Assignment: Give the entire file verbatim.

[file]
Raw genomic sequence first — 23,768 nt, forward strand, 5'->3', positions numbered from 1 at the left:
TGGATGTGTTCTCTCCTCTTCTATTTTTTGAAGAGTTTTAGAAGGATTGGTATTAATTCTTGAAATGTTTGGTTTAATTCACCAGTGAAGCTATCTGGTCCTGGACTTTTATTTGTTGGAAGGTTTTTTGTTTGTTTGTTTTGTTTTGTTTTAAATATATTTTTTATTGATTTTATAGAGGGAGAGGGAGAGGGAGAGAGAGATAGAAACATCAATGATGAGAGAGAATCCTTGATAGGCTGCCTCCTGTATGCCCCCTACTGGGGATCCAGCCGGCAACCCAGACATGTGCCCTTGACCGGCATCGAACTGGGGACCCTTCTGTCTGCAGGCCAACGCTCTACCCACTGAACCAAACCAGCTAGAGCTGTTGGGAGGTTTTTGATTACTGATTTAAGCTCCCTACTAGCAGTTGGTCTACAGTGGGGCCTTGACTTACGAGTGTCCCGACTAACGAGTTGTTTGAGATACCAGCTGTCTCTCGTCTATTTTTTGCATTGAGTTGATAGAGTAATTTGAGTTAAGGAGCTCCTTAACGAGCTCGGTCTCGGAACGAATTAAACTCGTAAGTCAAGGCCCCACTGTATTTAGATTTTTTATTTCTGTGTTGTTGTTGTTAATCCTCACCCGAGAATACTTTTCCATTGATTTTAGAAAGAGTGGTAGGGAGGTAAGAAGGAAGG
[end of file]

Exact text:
Raw genomic sequence first — 23,768 nt, forward strand, 5'->3', positions numbered from 1 at the left:
TGGATGTGTTCTCTCCTCTTCTATTTTTTGAAGAGTTTTAGAAGGATTGGTATTAATTCTTGAAATGTTTGGTTTAATTCACCAGTGAAGCTATCTGGTCCTGGACTTTTATTTGTTGGAAGGTTTTTTGTTTGTTTGTTTTGTTTTGTTTTAAATATATTTTTTATTGATTTTATAGAGGGAGAGGGAGAGGGAGAGAGAGATAGAAACATCAATGATGAGAGAGAATCCTTGATAGGCTGCCTCCTGTATGCCCCCTACTGGGGATCCAGCCGGCAACCCAGACATGTGCCCTTGACCGGCATCGAACTGGGGACCCTTCTGTCTGCAGGCCAACGCTCTACCCACTGAACCAAACCAGCTAGAGCTGTTGGGAGGTTTTTGATTACTGATTTAAGCTCCCTACTAGCAGTTGGTCTACAGTGGGGCCTTGACTTACGAGTGTCCCGACTAACGAGTTGTTTGAGATACCAGCTGTCTCTCGTCTATTTTTTGCATTGAGTTGATAGAGTAATTTGAGTTAAGGAGCTCCTTAACGAGCTCGGTCTCGGAACGAATTAAACTCGTAAGTCAAGGCCCCACTGTATTTAGATTTTTTATTTCTGTGTTGTTGTTGTTAATCCTCACCCGAGAATACTTTTCCATTGATTTTAGAAAGAGTGGTAGGGAGGTAAGAAGGAAGG